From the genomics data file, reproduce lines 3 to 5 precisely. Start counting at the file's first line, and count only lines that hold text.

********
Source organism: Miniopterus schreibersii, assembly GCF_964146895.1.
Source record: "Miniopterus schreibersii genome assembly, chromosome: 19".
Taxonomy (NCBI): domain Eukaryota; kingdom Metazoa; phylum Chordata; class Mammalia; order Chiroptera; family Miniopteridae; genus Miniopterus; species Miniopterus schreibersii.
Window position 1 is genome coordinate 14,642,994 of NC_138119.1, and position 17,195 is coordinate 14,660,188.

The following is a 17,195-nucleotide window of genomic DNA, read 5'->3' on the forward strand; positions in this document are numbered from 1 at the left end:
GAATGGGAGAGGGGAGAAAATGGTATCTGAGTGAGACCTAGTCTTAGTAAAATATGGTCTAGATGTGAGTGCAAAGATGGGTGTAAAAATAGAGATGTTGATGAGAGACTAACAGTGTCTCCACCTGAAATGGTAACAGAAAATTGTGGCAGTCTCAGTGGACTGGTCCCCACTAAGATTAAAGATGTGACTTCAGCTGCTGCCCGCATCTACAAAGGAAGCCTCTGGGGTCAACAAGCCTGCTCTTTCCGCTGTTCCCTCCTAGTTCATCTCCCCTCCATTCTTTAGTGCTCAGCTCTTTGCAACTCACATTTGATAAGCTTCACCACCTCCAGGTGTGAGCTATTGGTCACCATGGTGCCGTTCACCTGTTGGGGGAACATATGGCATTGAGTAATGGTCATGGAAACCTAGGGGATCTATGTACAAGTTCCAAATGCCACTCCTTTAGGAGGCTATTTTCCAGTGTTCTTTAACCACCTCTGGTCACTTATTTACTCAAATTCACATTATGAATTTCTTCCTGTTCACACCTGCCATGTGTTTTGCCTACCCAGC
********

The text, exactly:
Taxonomy (NCBI): domain Eukaryota; kingdom Metazoa; phylum Chordata; class Mammalia; order Chiroptera; family Miniopteridae; genus Miniopterus; species Miniopterus schreibersii.
Window position 1 is genome coordinate 14,642,994 of NC_138119.1, and position 17,195 is coordinate 14,660,188.

The following is a 17,195-nucleotide window of genomic DNA, read 5'->3' on the forward strand; positions in this document are numbered from 1 at the left end: